To make the language option more visible & easy to find, as well as, the Donate CTA without bombarding the user with pop-ups.

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Easy access to communication -

The key to building relationships


From stakeholder experiences, many users called ACCESS directly or used WeChat to ask questions. I built in a chat option, so that the user would not have to leave the site to ask questions, and get their answers during ACCESS' office hours.

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Relevant data

A visual way to represent important numbers


ACCESS' stats were buried in the Annual Reports, so I pulled out the numbers relevant & valuable to donors & made them visually easier to digest. I used Canva to create this document, so that stakeholders could easily update it every year (they already had experience with Canva) then showed them how to upload it to Wix.

Site Launch!
Translation & Lift-Off

After implementing the design on WIX, thanks to WIX's handy-dandy language option, Google Translate did most of the translating work, making it easy for the Executive Director to do final translation edits. Wrap-up went quickly & the site was launched on June 18, 2021.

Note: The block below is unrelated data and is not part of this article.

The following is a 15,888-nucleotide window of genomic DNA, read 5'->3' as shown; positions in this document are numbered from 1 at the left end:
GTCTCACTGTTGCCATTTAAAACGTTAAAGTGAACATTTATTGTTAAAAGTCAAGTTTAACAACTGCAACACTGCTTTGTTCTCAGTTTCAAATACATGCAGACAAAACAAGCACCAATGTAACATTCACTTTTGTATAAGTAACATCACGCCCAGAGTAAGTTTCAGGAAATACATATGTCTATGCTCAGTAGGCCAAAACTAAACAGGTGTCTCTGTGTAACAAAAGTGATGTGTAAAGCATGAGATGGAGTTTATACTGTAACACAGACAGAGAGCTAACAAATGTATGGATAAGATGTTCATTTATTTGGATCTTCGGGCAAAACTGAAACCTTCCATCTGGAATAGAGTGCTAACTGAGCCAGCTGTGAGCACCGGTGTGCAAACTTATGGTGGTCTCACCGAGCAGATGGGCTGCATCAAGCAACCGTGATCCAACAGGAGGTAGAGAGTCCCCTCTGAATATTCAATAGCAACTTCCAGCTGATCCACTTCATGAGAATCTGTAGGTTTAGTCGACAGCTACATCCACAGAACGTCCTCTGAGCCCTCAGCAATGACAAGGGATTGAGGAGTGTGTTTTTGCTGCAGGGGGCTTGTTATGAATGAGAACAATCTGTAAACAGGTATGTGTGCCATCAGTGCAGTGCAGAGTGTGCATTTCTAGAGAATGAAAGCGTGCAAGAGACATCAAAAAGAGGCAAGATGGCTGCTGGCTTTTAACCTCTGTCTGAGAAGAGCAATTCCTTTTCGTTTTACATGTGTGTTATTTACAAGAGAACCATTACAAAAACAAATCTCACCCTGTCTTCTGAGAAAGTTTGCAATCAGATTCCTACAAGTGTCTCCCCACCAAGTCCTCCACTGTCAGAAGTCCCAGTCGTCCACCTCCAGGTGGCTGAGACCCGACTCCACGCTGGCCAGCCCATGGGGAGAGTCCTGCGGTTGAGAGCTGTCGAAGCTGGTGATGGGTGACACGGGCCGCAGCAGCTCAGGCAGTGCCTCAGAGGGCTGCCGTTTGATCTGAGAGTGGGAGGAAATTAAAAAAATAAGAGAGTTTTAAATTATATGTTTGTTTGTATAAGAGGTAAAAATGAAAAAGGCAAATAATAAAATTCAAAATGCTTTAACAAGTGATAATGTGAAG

Check out the live site at

The Results (ICYMI)


less emails asking if ACCESS is a Chinese language school, saving directors time & effort


increase in PayPal donations


Staff & board members feel that the new site is a significant improvement in communicating ACCESS' value, vision, & impact.

The Next Steps

Social Marketing

In order to truly grow in a business sense, I encouraged a social marketing campaign & increase in social content creation. Since I couldn't do it myself due to limited time, I created a position for a marketing volunteer position, & hope to volunteer myself when my schedule opens up.



Fireworks Type of People

Coming out of social isolation, I forgot how to meet new people.

In the first meeting with Pasang & Annie, I skipped the intro, the warming up, and went straight into deep motivation questions like a bulldozer. Thankfully, they were both gracious in answering my deep motivation questions, & it wasn't the last meeting.


The next meeting, I made sure to slow down & remember how to talk to people, and what a joy it was. Getting to know Pasang & Annie's personal stories, their passion for people, & their love for the Chinatown community, especially the underserved, was truly inspiring. They are fireworks that lit up the sky after a long, dark year. 

So, here's to amazing people who make this world a little bit more wonderful just by being in it, learning from them, & carrying those good vibes into my next projects.